I can't believe it. The day she was born seems like it was just yesterday. It is a day and a time that is etched in my mind, and always will be. When my good friend, my OB, Megan said the words "She is beautiful, she is perfect and I'm quite sure she has Down syndrome" I felt as if all the air and light was sucked out of the room. This strange thing - this scary thing - this unknown thing - had suddenly come into our lives. Down syndrome. Nothing would ever be the same.
Here are a few of the crazy things that fear and ignorance led me to think:
- We would never go on vacation
- We wouldn't be able to eat out
- She wouldn't wear Lilly Pulitzer
- She would be a burden
- I'd have to "teach" her everything
- We'd be in dreadful therapy all the time
- She'd have major health issues
- We'd love her in spite of the fact that she has Down syndrome
- She'd be "different" from the rest of us
- She wouldn't communicate with us for a long time
- Life as we knew it would change
It is so hard to explain to anyone who doesn't have a child with Down syndrome (or a sibling or a grandchild) that for me, I was LUCKY to be The One in the 1 in 16 odds I was given that she would have DS. She is, in a word, extraordinary.
I was so wrong about the things I had feared:
- We've gone on several vacations, including to Walt Disney World
- We eat out all the time - she loves it and is very well behaved (most of the time!)
- She wears Lilly Pulitzer when her mommy dresses her in it, and looks adorable!
- She is a joy
- She has taught me everything
- Therapy is fun for her and I have loved meeting with and learning from her therapists
- She's had only very minor health issues
- We love her including the fact that she has Down syndrome
- She's so much like the rest of us, and she so fits in with us
- She has been communicating with sign language since before she turned a year old, and she signs over 70 words now, very clearly
Life as we knew it would change. I was right about this one. Every new little person in your life changes you. But I never would have suspected 2 years ago right now, that the change would have been wrapped up in all of the joy and humor this little person has brought into my life.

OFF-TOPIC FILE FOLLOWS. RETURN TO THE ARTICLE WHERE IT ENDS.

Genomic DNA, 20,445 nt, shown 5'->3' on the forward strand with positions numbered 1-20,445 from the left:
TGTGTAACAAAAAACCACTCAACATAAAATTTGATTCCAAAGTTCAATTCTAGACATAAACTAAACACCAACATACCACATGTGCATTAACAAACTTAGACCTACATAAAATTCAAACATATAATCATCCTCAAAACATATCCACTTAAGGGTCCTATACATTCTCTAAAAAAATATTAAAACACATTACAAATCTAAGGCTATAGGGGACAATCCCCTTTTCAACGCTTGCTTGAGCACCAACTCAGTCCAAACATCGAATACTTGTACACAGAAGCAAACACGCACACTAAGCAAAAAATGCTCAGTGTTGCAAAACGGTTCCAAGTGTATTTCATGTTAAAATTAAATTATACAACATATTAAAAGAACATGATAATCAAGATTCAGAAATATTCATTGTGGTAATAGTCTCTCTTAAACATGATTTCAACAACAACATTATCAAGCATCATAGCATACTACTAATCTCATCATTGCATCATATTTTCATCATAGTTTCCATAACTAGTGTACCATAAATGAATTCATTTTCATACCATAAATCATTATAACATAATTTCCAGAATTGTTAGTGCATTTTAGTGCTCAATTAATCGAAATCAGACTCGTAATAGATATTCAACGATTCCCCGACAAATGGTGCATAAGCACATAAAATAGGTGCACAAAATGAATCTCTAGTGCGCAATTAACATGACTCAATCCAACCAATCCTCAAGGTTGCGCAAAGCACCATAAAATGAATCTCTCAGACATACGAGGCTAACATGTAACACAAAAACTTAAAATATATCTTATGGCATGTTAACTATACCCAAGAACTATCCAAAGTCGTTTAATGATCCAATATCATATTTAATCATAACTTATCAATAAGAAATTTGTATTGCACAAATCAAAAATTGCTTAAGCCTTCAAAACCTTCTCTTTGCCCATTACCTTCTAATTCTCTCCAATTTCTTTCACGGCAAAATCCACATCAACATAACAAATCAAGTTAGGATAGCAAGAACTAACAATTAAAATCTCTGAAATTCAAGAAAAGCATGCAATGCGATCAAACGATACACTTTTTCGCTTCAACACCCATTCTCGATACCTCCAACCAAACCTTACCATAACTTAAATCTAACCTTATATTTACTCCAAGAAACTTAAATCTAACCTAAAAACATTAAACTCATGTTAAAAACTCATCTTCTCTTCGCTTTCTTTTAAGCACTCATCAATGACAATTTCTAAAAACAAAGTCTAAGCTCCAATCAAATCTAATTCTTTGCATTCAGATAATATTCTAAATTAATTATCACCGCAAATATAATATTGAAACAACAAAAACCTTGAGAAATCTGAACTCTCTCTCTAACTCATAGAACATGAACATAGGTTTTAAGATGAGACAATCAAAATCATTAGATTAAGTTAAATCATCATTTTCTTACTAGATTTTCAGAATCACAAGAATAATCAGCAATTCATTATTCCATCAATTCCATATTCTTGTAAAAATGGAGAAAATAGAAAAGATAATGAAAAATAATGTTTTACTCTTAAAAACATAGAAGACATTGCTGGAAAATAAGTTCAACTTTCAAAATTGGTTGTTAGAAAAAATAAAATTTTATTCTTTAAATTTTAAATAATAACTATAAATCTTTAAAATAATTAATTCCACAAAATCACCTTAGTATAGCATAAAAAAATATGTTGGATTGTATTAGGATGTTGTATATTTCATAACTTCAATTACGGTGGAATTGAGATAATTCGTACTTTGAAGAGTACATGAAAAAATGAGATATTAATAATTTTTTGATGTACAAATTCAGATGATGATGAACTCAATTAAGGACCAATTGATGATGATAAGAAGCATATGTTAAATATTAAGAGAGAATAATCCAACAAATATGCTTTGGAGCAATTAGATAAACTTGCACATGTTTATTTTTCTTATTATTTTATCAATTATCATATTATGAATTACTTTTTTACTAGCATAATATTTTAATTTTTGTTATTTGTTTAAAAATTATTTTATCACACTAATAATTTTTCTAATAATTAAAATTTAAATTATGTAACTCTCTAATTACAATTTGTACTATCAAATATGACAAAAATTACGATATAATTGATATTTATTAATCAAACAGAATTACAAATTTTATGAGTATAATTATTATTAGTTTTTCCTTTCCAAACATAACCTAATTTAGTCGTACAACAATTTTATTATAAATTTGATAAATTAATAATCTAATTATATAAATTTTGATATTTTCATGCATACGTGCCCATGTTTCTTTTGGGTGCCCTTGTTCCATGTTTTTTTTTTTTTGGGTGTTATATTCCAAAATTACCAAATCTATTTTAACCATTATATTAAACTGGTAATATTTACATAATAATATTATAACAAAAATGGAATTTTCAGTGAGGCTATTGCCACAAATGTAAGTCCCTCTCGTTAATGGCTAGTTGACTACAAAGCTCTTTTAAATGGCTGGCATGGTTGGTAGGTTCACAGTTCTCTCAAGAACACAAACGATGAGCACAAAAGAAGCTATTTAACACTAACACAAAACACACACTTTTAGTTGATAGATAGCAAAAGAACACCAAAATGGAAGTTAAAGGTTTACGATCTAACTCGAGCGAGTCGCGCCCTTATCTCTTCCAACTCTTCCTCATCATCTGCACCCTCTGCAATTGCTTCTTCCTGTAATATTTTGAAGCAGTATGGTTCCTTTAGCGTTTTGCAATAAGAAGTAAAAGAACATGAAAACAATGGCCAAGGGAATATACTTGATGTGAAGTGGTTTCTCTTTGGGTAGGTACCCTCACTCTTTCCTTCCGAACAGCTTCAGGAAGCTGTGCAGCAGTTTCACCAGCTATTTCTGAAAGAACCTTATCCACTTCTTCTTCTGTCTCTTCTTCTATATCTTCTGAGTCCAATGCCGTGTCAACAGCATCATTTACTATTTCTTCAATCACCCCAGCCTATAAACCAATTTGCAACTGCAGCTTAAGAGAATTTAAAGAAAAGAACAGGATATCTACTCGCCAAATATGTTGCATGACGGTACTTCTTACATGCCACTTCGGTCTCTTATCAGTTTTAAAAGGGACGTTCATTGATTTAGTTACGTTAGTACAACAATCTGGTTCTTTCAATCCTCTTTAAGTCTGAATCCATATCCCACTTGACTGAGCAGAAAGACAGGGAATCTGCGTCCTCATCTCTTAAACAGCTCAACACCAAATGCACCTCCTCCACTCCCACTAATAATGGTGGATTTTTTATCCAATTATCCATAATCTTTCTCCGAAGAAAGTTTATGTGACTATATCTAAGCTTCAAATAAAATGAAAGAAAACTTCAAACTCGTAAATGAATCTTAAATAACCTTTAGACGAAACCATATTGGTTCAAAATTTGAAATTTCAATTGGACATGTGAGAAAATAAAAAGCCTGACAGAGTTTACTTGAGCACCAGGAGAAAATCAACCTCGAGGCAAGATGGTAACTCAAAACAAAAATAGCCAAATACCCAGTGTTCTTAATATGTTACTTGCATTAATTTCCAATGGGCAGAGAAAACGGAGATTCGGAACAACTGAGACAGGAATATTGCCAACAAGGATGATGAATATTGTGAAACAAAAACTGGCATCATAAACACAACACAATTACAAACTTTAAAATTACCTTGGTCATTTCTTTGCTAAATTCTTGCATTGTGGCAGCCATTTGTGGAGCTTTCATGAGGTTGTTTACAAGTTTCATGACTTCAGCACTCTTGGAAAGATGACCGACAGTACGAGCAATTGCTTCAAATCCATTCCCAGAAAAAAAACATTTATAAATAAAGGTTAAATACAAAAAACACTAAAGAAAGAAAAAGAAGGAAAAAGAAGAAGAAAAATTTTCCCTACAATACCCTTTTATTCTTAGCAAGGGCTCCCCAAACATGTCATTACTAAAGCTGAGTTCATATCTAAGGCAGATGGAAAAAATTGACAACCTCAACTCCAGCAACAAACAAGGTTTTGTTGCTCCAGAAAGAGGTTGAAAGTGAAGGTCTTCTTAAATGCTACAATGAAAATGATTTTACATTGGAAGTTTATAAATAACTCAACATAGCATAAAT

As a family, we've learned a new language. We all know many signs, and love having a cool secret language that we know. The girls know what "Down sind-wome" is, as Lilianne would say. The words which were so very difficult to choke out for me at first now roll off all of us as easily as we say Vivianne is left handed and Lilianne has curls. It is just a characteristic. It isn't a person. It doesn't define her. It is a trait.
I've changed - I am on the Board of Directors for our Local Down syndrome organization I know as much about the subject of Down syndrome as anyone really needs to know. I am a strong supporter of women online who receive a prenatal diagnosis that their child has DS. I know what a difficult time that time is, and what it is like once you get past it. I've also benefited from meeting many people with DS, including a woman who works at 5/3 Bank, who has been an e-mail pen pal to me. I've asked her a million and one questions about what it means to have Down syndrome as an adult in Cincinnati. This wonderful young woman's articulate, kind (amazingly quick) e-mail responses have told me that everything I had dreamed about for Miss V the day before she was born are indeed still possible.
Steve and I both now look at other children and people with disabilities. I see them now much more clearly, and I see how many of them are so cherished by the people who love them.
Tonight, a very sweet two year old had a birthday party. She wore a little hat. She blew out candles on her cake. She fed herself pizza. She went crazy over her presents. She thanked everyone who gave her a present. And she laughed. She laughed a lot. Just like any other two year old.
Thanks for reading this far. We'd love it if you would join Team Violette at this year's Buddy Walk http://tiny.cc/Cz2kh. The Buddy Walk isn't like many of the walks you may participate in. We aren't trying to find a "cure" for Down syndrome. Instead, the point of the Walk is to raise awareness for what DS is, and what it isn't, support families like ours (and they are amazing at support!) and celebrate extraordinary lives.
Happy Birthday Violette!